Lenox Land Grants
The land that would comprise Lenox and Richmond was auctioned as Lot 8 by the Royal Colony General Court in 1762. But, the land that was being auctioned for what would become Lenox was only about half the total acerage – the rest had already been bought or distributed as grants. The Indians believed themselves to be holders of most of the rest. Here is a brief description of the situation at the time of the Lot 8 auction.
1. The Ministers Grant (~4,000 acres)* –
Mohegan Sachem Konkaput had given a Dutch interpreter quite a few acres of meadowland along the river in Stockbridge. Then the interpreter fell into debt, and borrowed 100 pounds from John Sergeant (the Stockbridge Minister) with land as security. The Dutchman then sold, for 450 pounds, to a group that offered to trade (finalized in 1741-1742) 280 acres of this land for 4,000 acres of woodland to the north east (Lenox). The group consisted of: Ephraim Williams – 900 acres plus a 130 acre pond, Nehemiah Bull 700 acres; and the remainder to Stephen Williams, Samuel Hopkins, John Sergeant, Timothy Woodbridge, Jonathan Edwards (John Stoddard’s nephew) and Peter Reynolds.
In my opinion a group of pretty sharp operators.
By the time Lenox was officially established, a number of these grants had been passed to heirs.
2. Grants from the Royal Colony in Recognition of Service to the State (~2500 Acres)
- The Quincy Grant – In 1737 Edmund Quincy was appointed to a commission to resolve the Massachusetts border with New Hampshire and he traveled to London on this mission where he contracted smallpox and died. In return for his service his family was, in 1739, awarded 1,000 acres in what would become Lenox.
- The Larrabee Grant – 500 acres in 1739 to Capt . John Larrabee for service and expense of managing Fort William (Boston Harbor.) The grant comprises much of what would become Lenox Furnace/ Lenox Dale.
- The Stevens Grant – 250 acres in 1756 for the support of the widow and children of Capt. Phineas Stevens. Capt. Stevens had, with 30 militia men, held off put to 700 French and Indians during King George’s War, at Fort Number 4 – the northernmost British outpost on the Connecticut River in modern day Charleston, NH, on the border with modern day Vermont.
- The Lawrence Grant – 353 acres granted in 1758 to compensate for land given to New Hampshire when the new border was drawn.
- The Woodbridge Grant – In 1759, some of the Stockbridge Indians, lead by Jehoiakim Yokun, granted Timothy Woodbridge 350 acres in gratitude for his services as schoolmaster.
3. Indian Claims on the remaining land – estimate roughly 6,000-7,000 additional acres – The King viewed all unclaimed land as his to dispense or sell, but the Royal Colony had accepted the appropriateness of treating the land as a “purchase” from the Indians for the sake of peace. Purchase is in quotes here because, in most cases, the purchase price was heavily discounted to ceremonial. In the case of Lenox, the Indian land claims were actively defended. Perhaps the Indians realized values were going up as the land was cleared and settled. In the early days of the Stockbridge reservation (1739-1745) Jehoiakim Yokun and another Indian bought all the unsold land between Stockbridge and Pittsfield from fellow tribesmen for 12 pounds. He and other principal families claimed land throughout western Massachusetts (p. 52)* . It is not know This may be the man for whom “Yokuntown” (Lenox) was originally named.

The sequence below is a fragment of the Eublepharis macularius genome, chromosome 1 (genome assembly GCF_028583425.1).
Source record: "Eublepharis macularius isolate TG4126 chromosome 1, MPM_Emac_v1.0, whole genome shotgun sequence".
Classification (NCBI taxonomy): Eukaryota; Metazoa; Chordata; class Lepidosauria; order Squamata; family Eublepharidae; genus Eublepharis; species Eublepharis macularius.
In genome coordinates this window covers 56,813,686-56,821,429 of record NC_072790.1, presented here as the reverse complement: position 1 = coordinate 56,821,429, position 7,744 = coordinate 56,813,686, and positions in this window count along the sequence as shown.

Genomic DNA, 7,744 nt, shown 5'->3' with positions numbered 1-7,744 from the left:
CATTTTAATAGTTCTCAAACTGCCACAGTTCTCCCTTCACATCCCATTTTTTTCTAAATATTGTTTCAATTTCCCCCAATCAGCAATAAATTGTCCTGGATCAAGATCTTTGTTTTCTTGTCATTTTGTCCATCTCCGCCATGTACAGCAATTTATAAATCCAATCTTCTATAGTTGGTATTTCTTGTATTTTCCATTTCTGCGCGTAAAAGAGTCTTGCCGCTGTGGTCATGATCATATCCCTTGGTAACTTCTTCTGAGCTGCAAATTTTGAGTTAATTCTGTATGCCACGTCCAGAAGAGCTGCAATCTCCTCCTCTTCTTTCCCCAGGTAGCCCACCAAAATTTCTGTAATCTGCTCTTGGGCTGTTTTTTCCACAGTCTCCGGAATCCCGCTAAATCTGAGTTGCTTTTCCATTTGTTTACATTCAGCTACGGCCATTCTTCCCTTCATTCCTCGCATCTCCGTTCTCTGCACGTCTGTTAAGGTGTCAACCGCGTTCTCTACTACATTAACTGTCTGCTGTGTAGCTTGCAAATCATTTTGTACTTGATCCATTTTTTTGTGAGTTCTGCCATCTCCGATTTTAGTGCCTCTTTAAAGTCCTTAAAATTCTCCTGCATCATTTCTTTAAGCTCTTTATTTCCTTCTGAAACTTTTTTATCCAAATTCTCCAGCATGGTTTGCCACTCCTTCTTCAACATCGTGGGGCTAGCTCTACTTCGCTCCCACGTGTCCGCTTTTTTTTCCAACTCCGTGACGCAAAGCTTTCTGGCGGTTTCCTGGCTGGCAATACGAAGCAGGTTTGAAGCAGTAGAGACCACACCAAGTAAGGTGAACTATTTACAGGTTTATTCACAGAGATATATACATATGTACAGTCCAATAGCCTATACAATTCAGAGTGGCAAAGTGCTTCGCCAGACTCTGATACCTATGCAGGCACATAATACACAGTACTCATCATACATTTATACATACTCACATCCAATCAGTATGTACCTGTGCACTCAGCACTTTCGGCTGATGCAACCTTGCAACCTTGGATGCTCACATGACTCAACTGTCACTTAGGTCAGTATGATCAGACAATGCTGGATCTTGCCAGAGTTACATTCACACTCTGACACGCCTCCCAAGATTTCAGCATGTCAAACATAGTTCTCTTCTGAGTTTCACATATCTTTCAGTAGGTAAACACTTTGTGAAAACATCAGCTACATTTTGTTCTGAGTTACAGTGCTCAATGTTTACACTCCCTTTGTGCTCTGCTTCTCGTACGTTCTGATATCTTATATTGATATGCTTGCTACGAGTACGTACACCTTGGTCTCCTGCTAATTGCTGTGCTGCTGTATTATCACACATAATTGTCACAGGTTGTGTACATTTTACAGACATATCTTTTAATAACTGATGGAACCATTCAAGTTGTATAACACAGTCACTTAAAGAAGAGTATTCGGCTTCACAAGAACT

The Indians had clearly learned a thing or two from their sharp dealing English allies since, by 1761, it took three escalating offers, to get the Indians to sell the lands they held in Lenox.
Net: The buyers of Lot 8 weren’t dealing with untouched territory. Clarifying existing property lines, establishing titles and dealing with households that may have settled without title would have been complicated and expensive. It’s not completely clear whether these costs would have been bourne by the buyers (the proprietors) or the sellers (the Royal Colony government.) Undoubtedly, as in modern real estate transactions, there would have been a need for individuals wit the contacts and expertise to work the government angle, the property law angle and negotiate with sellers ranging from Indians to competitive English landowners. Probably the successful fixers were well connected and good at skating on the edge of what would be considered ethical by modern standards.
*The Mohicans of Stockbridge, Patrick Frazier, University of Nebraska Press, 1992
George Tucker Manuscript: A History of Lenox
Middle County Berkshire Registry of Deeds, Colonial Records